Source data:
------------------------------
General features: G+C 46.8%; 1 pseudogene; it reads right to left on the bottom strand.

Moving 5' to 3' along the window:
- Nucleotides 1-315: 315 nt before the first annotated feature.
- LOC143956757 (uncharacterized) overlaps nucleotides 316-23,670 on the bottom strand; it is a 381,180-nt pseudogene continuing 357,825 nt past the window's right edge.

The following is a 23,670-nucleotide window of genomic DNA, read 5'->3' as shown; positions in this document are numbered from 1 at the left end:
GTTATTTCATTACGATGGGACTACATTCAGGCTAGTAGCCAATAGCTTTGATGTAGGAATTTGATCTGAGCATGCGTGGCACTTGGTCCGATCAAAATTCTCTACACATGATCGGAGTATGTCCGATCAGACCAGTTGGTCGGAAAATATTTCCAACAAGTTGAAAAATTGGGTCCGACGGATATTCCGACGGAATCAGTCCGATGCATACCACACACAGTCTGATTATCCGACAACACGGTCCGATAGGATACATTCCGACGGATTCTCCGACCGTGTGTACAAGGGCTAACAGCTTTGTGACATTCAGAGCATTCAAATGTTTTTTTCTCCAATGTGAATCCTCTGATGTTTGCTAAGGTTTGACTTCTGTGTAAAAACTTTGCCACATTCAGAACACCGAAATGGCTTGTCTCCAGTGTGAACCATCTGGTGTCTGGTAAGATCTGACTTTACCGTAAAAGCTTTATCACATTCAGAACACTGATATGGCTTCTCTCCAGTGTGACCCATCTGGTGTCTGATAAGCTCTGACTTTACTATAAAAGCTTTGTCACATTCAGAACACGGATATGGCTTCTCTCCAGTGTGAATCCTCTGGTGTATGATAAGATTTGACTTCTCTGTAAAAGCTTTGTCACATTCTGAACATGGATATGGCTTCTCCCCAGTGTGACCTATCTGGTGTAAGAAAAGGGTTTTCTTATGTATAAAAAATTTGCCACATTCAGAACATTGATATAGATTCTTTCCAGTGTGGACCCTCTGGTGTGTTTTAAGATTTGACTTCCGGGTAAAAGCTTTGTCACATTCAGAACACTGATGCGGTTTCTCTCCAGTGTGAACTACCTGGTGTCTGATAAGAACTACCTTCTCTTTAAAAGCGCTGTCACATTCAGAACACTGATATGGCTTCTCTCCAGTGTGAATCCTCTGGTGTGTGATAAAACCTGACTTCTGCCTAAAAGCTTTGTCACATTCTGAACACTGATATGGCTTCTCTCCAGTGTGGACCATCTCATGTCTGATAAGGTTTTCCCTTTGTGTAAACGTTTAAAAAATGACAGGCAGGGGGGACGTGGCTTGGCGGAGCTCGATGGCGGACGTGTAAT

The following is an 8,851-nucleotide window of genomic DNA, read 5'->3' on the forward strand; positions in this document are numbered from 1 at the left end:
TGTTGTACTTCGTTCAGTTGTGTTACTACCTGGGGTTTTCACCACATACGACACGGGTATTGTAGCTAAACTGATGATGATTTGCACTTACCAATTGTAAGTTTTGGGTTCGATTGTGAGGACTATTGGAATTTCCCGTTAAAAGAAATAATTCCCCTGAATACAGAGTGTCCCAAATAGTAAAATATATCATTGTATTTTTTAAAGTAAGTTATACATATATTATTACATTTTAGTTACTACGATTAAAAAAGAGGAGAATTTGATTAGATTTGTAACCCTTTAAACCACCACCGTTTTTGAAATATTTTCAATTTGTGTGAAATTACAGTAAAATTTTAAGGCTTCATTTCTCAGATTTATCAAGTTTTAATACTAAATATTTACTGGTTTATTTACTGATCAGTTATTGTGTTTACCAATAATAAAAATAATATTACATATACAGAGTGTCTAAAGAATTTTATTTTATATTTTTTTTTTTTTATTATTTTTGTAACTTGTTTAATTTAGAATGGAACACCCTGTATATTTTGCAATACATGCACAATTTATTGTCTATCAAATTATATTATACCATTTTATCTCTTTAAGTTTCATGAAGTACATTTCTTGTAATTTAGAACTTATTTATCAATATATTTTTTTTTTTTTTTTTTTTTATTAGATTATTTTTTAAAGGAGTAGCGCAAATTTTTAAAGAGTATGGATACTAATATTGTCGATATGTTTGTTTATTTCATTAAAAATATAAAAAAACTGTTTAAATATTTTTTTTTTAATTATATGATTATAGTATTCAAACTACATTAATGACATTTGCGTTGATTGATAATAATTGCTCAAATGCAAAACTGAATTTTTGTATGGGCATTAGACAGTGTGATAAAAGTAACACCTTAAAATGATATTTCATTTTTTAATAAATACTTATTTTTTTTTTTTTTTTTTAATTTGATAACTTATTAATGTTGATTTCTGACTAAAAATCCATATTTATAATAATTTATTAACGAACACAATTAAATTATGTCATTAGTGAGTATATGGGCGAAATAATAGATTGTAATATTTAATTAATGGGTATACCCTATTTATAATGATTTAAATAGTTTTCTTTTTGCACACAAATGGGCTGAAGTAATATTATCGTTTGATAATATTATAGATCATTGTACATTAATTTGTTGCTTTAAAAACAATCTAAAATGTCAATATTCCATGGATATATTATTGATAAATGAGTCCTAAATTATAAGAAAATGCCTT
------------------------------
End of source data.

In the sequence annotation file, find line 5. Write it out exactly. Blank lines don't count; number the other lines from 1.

The following is a 23,670-nucleotide window of genomic DNA, read 5'->3' as shown; positions in this document are numbered from 1 at the left end: